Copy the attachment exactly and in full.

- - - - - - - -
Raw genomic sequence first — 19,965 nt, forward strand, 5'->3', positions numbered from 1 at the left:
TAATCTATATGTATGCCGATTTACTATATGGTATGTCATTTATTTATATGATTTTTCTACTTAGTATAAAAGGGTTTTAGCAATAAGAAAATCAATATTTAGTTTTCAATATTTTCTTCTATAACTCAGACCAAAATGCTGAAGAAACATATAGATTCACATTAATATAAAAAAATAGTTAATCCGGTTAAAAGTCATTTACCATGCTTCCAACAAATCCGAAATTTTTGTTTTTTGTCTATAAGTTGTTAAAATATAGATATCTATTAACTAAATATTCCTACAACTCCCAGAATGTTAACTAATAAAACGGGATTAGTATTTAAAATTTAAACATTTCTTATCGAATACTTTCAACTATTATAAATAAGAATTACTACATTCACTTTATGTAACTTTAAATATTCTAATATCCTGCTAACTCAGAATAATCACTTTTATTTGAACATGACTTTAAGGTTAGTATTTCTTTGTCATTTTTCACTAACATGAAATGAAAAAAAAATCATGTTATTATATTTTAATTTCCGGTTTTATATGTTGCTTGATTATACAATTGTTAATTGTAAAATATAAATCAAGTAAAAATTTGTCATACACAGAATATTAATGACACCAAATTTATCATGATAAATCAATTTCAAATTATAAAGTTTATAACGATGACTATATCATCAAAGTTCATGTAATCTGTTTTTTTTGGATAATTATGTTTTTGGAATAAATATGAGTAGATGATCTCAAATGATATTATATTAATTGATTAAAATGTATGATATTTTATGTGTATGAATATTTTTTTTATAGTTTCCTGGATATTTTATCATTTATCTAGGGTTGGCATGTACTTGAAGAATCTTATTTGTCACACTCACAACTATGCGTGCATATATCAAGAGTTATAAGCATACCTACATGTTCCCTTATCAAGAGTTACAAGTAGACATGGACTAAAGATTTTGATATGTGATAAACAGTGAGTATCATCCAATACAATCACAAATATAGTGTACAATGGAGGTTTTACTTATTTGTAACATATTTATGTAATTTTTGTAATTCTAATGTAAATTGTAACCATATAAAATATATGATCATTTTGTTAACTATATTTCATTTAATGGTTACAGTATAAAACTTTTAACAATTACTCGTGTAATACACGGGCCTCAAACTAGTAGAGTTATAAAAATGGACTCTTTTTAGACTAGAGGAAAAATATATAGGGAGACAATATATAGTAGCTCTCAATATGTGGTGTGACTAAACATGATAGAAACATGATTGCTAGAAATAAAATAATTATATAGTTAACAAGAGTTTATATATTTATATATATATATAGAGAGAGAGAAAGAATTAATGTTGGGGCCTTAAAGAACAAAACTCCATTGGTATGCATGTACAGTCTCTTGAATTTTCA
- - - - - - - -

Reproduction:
Raw genomic sequence first — 19,965 nt, forward strand, 5'->3', positions numbered from 1 at the left:
TAATCTATATGTATGCCGATTTACTATATGGTATGTCATTTATTTATATGATTTTTCTACTTAGTATAAAAGGGTTTTAGCAATAAGAAAATCAATATTTAGTTTTCAATATTTTCTTCTATAACTCAGACCAAAATGCTGAAGAAACATATAGATTCACATTAATATAAAAAAATAGTTAATCCGGTTAAAAGTCATTTACCATGCTTCCAACAAATCCGAAATTTTTGTTTTTTGTCTATAAGTTGTTAAAATATAGATATCTATTAACTAAATATTCCTACAACTCCCAGAATGTTAACTAATAAAACGGGATTAGTATTTAAAATTTAAACATTTCTTATCGAATACTTTCAACTATTATAAATAAGAATTACTACATTCACTTTATGTAACTTTAAATATTCTAATATCCTGCTAACTCAGAATAATCACTTTTATTTGAACATGACTTTAAGGTTAGTATTTCTTTGTCATTTTTCACTAACATGAAATGAAAAAAAAATCATGTTATTATATTTTAATTTCCGGTTTTATATGTTGCTTGATTATACAATTGTTAATTGTAAAATATAAATCAAGTAAAAATTTGTCATACACAGAATATTAATGACACCAAATTTATCATGATAAATCAATTTCAAATTATAAAGTTTATAACGATGACTATATCATCAAAGTTCATGTAATCTGTTTTTTTTGGATAATTATGTTTTTGGAATAAATATGAGTAGATGATCTCAAATGATATTATATTAATTGATTAAAATGTATGATATTTTATGTGTATGAATATTTTTTTTATAGTTTCCTGGATATTTTATCATTTATCTAGGGTTGGCATGTACTTGAAGAATCTTATTTGTCACACTCACAACTATGCGTGCATATATCAAGAGTTATAAGCATACCTACATGTTCCCTTATCAAGAGTTACAAGTAGACATGGACTAAAGATTTTGATATGTGATAAACAGTGAGTATCATCCAATACAATCACAAATATAGTGTACAATGGAGGTTTTACTTATTTGTAACATATTTATGTAATTTTTGTAATTCTAATGTAAATTGTAACCATATAAAATATATGATCATTTTGTTAACTATATTTCATTTAATGGTTACAGTATAAAACTTTTAACAATTACTCGTGTAATACACGGGCCTCAAACTAGTAGAGTTATAAAAATGGACTCTTTTTAGACTAGAGGAAAAATATATAGGGAGACAATATATAGTAGCTCTCAATATGTGGTGTGACTAAACATGATAGAAACATGATTGCTAGAAATAAAATAATTATATAGTTAACAAGAGTTTATATATTTATATATATATATAGAGAGAGAGAAAGAATTAATGTTGGGGCCTTAAAGAACAAAACTCCATTGGTATGCATGTACAGTCTCTTGAATTTTCA